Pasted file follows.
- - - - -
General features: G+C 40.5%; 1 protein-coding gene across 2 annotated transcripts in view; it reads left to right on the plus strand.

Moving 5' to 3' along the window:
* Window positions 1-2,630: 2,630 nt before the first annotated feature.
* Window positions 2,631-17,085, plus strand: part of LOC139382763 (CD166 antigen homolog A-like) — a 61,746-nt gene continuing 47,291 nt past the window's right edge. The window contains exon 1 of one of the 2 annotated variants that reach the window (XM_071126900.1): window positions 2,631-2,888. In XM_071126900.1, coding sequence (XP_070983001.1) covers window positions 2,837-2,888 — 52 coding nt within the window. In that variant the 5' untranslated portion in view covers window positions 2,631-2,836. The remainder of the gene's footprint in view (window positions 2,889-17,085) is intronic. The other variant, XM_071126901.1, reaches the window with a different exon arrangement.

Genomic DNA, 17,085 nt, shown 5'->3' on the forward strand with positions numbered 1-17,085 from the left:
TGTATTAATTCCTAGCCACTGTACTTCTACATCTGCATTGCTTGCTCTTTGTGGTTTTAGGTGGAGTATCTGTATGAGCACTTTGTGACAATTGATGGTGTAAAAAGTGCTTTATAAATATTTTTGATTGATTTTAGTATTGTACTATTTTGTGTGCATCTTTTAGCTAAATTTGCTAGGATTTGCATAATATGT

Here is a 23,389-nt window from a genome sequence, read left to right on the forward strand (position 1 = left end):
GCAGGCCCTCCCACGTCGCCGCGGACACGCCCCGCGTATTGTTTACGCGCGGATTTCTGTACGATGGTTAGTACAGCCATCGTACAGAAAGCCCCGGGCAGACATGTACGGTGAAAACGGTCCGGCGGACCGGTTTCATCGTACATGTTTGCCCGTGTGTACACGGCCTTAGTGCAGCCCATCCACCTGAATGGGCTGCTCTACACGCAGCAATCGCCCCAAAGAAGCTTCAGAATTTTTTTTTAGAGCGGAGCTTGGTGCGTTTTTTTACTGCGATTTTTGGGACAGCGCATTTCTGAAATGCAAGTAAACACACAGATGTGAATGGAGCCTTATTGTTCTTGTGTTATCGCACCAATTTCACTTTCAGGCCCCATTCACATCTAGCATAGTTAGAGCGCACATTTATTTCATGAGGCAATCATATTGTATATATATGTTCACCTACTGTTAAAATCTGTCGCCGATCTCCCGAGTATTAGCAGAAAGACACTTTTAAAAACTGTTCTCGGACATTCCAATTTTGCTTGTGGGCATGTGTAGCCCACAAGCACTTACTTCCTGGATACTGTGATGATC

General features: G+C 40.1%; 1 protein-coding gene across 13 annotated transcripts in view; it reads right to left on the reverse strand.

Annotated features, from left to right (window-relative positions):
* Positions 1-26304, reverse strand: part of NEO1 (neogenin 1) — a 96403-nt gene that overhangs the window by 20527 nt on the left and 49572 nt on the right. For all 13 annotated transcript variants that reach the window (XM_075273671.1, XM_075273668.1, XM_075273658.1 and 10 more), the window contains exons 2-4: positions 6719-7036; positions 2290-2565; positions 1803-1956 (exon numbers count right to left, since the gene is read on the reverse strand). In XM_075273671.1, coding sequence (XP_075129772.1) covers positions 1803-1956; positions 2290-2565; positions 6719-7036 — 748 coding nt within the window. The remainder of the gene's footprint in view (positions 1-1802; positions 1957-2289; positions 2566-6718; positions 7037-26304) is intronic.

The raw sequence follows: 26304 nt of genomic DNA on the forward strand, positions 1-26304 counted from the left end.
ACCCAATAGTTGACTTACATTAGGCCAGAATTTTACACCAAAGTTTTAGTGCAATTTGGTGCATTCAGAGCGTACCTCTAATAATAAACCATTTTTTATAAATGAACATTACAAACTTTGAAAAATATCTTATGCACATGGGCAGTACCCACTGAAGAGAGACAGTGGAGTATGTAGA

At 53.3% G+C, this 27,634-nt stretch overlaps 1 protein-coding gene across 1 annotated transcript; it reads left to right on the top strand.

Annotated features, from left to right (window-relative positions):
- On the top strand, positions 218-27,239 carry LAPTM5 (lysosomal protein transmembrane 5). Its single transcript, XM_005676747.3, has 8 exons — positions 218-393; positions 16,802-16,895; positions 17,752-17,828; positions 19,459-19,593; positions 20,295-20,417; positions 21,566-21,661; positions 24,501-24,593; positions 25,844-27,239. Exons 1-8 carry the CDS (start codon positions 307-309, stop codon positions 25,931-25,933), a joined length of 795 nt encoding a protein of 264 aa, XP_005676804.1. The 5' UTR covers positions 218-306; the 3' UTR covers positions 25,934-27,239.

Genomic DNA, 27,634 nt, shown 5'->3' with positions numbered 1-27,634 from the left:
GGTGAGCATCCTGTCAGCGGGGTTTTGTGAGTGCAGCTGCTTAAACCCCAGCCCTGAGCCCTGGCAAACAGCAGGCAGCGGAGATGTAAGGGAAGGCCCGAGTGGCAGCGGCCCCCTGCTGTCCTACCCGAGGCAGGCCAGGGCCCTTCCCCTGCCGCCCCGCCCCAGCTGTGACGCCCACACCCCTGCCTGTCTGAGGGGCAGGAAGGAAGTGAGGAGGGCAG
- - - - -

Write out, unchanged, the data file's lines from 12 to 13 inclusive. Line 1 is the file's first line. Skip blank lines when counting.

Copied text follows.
The raw sequence follows: 26304 nt of genomic DNA on the forward strand, positions 1-26304 counted from the left end.
ACCCAATAGTTGACTTACATTAGGCCAGAATTTTACACCAAAGTTTTAGTGCAATTTGGTGCATTCAGAGCGTACCTCTAATAATAAACCATTTTTTATAAATGAACATTACAAACTTTGAAAAATATCTTATGCACATGGGCAGTACCCACTGAAGAGAGACAGTGGAGTATGTAGA